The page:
Saturday, December 15, 2012

Spanish real estate crisis far from over as prices tumble

The Irish Times reports that residential real estate prices in Spain continue to fall and based on the US and UK experience could fall 25% more.
Spain’s house prices have seen their biggest quarterly drop since the country’s crisis began...
Prices fell by an average of 15.2 per cent in the third quarter of 2012 compared to the same period a year earlier, the National Statistics Institute (INE) reported yesterday. 
With a lack of demand and shortage of credit in the recession-hit economy, prices have now fallen for 18 quarters in a row, with the drop accelerating since the start of 2011. 
In September, an economy ministry official said the housing market was showing signs of flattening out. But the three quarterly figures so far this year – showing price drops of 12.6 per cent, 14.4 per cent and 15.2 per cent – seem to tell a different story.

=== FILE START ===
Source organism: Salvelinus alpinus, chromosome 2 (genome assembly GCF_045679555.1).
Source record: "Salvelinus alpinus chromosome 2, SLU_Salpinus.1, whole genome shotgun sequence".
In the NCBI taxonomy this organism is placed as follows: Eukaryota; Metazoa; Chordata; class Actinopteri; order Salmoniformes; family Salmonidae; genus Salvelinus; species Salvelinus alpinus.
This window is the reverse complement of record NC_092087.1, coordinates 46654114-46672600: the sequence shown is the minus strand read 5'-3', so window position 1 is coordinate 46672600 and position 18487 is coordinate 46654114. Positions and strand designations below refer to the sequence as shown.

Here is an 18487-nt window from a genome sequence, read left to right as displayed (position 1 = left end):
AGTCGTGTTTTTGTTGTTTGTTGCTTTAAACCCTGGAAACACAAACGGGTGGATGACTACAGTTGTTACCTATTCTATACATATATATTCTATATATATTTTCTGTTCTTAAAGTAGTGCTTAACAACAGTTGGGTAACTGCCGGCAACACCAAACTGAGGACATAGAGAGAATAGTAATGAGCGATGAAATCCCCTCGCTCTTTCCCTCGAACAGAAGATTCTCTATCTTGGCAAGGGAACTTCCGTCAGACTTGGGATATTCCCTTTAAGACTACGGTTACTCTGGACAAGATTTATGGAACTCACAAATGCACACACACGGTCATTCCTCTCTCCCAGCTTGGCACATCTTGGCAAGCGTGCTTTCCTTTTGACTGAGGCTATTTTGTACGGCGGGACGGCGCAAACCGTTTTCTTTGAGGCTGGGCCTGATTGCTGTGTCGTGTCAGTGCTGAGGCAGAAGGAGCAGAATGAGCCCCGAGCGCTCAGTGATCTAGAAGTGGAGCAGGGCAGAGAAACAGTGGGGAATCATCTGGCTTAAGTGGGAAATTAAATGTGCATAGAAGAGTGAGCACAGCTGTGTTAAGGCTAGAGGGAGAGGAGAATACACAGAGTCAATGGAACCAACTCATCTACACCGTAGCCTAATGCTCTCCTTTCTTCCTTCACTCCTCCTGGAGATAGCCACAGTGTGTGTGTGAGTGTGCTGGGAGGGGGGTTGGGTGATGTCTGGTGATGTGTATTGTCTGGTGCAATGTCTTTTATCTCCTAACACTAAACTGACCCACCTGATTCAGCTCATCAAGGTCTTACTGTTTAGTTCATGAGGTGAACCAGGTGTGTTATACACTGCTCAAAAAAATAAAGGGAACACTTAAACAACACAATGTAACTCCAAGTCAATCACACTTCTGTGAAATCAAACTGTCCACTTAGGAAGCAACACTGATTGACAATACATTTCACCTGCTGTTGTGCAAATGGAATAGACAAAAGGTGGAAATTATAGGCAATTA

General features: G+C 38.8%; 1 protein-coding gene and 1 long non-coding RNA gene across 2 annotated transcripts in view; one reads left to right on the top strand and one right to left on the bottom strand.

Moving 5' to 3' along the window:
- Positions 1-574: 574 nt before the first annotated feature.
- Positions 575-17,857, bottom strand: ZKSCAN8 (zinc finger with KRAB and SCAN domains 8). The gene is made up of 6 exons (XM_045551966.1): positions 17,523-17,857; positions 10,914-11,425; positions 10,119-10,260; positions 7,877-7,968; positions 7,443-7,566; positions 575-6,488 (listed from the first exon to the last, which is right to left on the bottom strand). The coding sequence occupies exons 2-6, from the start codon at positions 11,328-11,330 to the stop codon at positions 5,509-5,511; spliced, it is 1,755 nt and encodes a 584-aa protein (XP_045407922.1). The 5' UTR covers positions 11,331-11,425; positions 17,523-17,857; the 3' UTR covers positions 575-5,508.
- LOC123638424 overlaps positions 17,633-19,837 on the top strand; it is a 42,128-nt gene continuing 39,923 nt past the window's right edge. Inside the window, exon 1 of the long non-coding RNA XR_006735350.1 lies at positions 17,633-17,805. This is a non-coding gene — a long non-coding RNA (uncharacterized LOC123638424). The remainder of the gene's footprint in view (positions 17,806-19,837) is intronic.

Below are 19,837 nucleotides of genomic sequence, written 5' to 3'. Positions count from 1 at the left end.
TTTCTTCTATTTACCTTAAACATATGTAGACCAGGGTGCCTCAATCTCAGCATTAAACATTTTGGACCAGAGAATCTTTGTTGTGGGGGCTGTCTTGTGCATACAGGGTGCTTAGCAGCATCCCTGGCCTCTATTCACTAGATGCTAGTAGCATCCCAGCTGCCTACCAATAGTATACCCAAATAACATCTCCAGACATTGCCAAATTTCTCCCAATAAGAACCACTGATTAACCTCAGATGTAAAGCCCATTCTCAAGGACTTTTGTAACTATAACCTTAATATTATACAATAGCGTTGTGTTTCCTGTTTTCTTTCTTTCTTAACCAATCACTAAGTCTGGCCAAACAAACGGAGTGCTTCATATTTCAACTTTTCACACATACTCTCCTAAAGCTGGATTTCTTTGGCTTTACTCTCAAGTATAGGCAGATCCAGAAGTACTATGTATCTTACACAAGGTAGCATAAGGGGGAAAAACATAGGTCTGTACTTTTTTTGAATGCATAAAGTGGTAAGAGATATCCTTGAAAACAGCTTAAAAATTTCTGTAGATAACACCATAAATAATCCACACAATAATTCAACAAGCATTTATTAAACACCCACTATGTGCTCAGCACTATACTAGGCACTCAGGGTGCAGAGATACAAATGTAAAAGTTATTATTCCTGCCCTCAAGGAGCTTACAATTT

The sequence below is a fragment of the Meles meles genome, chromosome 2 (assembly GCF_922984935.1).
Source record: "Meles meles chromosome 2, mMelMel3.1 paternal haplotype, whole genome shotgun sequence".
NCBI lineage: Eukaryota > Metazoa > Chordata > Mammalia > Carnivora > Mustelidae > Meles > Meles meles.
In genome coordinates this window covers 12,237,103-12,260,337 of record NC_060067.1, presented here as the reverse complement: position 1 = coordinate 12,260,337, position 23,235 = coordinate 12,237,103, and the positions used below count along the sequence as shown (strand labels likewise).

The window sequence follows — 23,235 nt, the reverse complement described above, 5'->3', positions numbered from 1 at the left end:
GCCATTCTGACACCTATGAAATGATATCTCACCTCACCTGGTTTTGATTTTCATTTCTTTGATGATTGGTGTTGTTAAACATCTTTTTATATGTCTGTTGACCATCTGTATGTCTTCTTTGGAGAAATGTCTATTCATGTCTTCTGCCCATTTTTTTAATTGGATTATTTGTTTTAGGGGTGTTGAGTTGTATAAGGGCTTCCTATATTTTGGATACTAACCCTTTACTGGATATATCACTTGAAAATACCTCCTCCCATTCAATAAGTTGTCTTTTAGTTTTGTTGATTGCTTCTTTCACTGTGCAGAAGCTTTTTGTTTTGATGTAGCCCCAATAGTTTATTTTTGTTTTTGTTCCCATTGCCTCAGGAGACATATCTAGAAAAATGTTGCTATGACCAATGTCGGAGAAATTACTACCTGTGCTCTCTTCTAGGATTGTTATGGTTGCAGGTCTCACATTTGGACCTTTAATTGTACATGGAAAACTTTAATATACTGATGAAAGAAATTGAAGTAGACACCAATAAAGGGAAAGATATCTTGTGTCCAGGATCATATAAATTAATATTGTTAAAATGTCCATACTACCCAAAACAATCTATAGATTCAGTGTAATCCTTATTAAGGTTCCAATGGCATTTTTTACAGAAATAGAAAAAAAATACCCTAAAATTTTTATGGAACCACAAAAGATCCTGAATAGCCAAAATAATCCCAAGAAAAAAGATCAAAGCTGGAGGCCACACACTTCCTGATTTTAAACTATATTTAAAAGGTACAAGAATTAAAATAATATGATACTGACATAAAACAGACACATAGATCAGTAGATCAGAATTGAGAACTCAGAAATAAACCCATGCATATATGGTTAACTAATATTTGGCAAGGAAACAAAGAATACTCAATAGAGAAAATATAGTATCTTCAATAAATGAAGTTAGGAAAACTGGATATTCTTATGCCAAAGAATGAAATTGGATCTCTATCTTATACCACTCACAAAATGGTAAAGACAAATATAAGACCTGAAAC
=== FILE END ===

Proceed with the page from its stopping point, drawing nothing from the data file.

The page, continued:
A decade-long property boom drove the Spanish economy until 2008. But the ensuing collapse of the sector has contributed to a jobless rate of 25 per cent and house prices have fallen about 30 per cent since their peak. 
“If they’re going to show the same kind of behaviour that US and UK house prices did, they’d have to fall another 20 or 25 per cent,” said Gayle Allard, of the IE Business School in Madrid. “But it looks like Spain’s bubble was bigger, so prices would have to fall even further than that.” 
Toxic debts linked to property are blamed for dragging many of Spain’s banks into crisis. A new Nama-style bad bank will take on the burden of many of these assets.
Regular readers know that implementing the Japanese Model and protecting bank book capital levels and banker bonuses has made the financial crisis worse in Spain.

Under the Japanese Model, the burden of the excess debt in the financial system was placed on the real economy.  This has diverted capital needed for reinvestment and growth to debt service.

As a result, Spain's real economy is in a Japan-style economic slump.  Only the situation is worse in Spain, because its government has been forced to adopt austerity policies.  This has turned a slump into something much closer to a depression.

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